.s*."f?w?s. 'j?
Itklimoi,,!. V,.. .1.,,.u.r.v'H,
r.p ?5SC
.. ' f:?s")at ut es of t hree- fori t? ^
I h'e ' j i rV> h ? b i '/i .Vi' J "'n,1 rati tied
from the date of ts na r ,M - , ' 'r
t' iv ,i.ii.. i . " imui ratiiie.ition.
neees '- e . determined when I |,e
? ? ai y lumber of ratlfvii.e ^
have Otl i o I a 11 v re r 11 lied t he .V h., o1V
Ka'1 \l?jl\n,^^n\ ad.Ti^
l.wr . l-' v " Ji' hy foiiKress pre.vib
ii L' Penalties for violation ,.f ,i1(>
-uncndnient and prnvidinj; the ;-e? n -i< s
' eii force me n t of the law will be
lo;ri"r,V1 However, no time will be
lost in the enactment of this let'o-i
tion Indeed, i; is likely that when the
i 'ir/.,"n? prohibition recently enacted
' orifrrrss crof-s into off on t noxt Julv
?,:nW1 V' permanently .ir>'."ii
bone-drvness. For whil? it is ouite
<'"ttain that the distillery interests will
make ;i determined flslit in the courts
?o prevent tiie amendment from be
?Pf rat ive. stenc in tJlaf ,|irec- 1
already having l.een taken i? is
unlikely that these efforts will prove ?
successful tho-iph thev mav serve to
?tejay action in jiutting it into effect
for a short time.
It will be a new experience for a
countrv th??t once bonsted of a Gov
ernment <vhere the utmost personal
trfeilom wis allowed, but inasmuch
many of the States already had voted
Inquiries reKnrdlncr almost nnv topic, r
exeeiMlnp, on le^nl and medical miiIi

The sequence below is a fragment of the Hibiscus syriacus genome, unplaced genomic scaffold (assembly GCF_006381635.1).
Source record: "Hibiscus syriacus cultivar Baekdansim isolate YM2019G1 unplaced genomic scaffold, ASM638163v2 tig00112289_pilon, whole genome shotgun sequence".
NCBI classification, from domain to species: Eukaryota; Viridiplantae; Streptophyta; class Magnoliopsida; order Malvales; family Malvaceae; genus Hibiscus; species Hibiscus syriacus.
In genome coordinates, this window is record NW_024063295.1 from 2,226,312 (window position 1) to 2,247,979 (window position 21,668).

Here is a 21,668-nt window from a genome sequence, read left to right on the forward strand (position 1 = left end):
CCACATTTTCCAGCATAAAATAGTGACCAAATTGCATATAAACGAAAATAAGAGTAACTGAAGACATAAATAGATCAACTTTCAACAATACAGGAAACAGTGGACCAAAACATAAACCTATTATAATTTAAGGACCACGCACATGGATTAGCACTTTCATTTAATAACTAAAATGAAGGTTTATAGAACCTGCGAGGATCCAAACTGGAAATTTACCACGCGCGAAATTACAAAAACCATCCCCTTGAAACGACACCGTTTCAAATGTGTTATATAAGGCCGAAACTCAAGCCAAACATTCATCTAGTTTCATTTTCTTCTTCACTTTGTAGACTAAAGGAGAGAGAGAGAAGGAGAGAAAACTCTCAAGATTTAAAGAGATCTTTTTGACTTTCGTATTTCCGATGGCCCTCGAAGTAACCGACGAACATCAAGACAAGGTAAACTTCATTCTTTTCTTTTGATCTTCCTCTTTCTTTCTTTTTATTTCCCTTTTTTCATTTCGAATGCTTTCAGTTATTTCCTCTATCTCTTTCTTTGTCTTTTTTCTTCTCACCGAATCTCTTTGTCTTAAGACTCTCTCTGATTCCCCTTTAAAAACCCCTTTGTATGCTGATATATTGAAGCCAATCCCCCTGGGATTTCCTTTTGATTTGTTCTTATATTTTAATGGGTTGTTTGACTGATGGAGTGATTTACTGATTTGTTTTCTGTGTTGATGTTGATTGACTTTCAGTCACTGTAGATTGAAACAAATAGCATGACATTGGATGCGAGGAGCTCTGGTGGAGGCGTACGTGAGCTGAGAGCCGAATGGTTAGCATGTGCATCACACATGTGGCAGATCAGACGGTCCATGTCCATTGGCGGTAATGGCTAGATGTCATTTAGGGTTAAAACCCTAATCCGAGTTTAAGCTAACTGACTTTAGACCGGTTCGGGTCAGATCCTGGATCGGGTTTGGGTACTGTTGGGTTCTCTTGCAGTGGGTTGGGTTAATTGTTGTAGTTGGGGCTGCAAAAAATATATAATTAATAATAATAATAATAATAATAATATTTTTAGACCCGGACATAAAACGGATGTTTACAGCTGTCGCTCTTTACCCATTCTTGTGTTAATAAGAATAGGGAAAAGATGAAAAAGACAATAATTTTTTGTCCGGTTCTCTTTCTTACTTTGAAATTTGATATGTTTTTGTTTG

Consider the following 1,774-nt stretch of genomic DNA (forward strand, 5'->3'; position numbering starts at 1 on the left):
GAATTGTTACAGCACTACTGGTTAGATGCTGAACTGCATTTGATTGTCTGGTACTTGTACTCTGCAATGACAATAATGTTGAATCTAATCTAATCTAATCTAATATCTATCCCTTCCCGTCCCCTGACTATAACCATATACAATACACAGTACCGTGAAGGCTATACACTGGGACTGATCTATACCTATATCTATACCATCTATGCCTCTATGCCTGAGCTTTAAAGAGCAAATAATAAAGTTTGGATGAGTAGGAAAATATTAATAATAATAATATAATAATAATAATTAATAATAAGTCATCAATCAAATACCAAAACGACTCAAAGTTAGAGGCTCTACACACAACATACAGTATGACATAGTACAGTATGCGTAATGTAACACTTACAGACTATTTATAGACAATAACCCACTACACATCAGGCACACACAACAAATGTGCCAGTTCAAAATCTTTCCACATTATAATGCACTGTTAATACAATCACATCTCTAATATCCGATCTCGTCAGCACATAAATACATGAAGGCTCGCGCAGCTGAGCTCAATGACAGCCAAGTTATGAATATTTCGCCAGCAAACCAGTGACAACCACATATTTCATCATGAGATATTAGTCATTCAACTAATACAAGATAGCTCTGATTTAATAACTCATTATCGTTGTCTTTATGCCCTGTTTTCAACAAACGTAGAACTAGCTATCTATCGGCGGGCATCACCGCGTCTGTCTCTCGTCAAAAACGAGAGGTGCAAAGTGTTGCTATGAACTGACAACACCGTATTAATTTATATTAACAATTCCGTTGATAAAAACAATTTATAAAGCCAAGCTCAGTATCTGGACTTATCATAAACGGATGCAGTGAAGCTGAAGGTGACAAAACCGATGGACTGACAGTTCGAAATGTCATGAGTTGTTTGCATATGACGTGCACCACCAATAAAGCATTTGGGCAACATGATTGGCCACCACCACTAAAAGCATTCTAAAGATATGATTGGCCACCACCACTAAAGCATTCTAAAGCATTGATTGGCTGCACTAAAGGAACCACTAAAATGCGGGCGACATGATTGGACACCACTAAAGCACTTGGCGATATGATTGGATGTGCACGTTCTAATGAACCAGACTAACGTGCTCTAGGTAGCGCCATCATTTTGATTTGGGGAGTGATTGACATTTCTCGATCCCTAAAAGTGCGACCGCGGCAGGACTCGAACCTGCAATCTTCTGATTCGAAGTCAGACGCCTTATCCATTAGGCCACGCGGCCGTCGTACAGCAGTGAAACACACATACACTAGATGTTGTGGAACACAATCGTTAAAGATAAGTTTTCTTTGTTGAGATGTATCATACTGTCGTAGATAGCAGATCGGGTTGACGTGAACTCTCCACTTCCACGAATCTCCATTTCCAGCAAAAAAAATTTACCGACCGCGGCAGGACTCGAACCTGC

Jretsi, ore uunwered free. Am nil in
ftiirien lire answered directly by per
sonnl letter, n aclf-nddrrn?ed, atniuped
envelope Ik required. Adilrens The
limes - Dlspnteh I n I'nrni.i I ion Ilurenii. '
itieliniond. \n.
Silver Quarter of
?I. I*'. f\, Petersburg.?A silved quar- i
ter of 1 s:t2 is listed as having a value j
nf 30 cents to $1. A $10 sold coin of
the date mentioned has no extra value. '
To .Inlti .Merelmnt Marine.
?I. I!.. Hopewell.?Apply to Captain .
John \V. Inblesby. U. ,S. Shipping Board :
ll^eruiting Service. New .Monroe Iluild- 1
Ing. Norfolk. Va.
>InkliiK Shoes Waterproof.
T. I'. \V1 lerndon.?To make shoes I
waterproof apply to them as much
copal varnish as tlicy will absorb and
castor oil or neatsfoot oil to the up- j
pers. The castor oil does not prevent
subsequent blacking.
Miss H. K., 1'enniman, Va.?The Held i
"t electricity is open to women and i
there are a number of technical schools '
where you will find admittance. Tele
graphy also offers an inviting lield for I
i ne woman worker.
J. J. C., Jr., Richmond.?Bolsheviki
is a Russia word meaning "bolonBing ?
to the majority." originally the left or |
radical wing of the Russian Socialist
Democratic party. In 190R. at the time
when the split In the party occurred i
the radicals, led by Nikolai Lenlno* I
were in the majority, or Uolshinstvo' '
and hence called themselves Maximal
ists or Bolsheviki, meaning the ma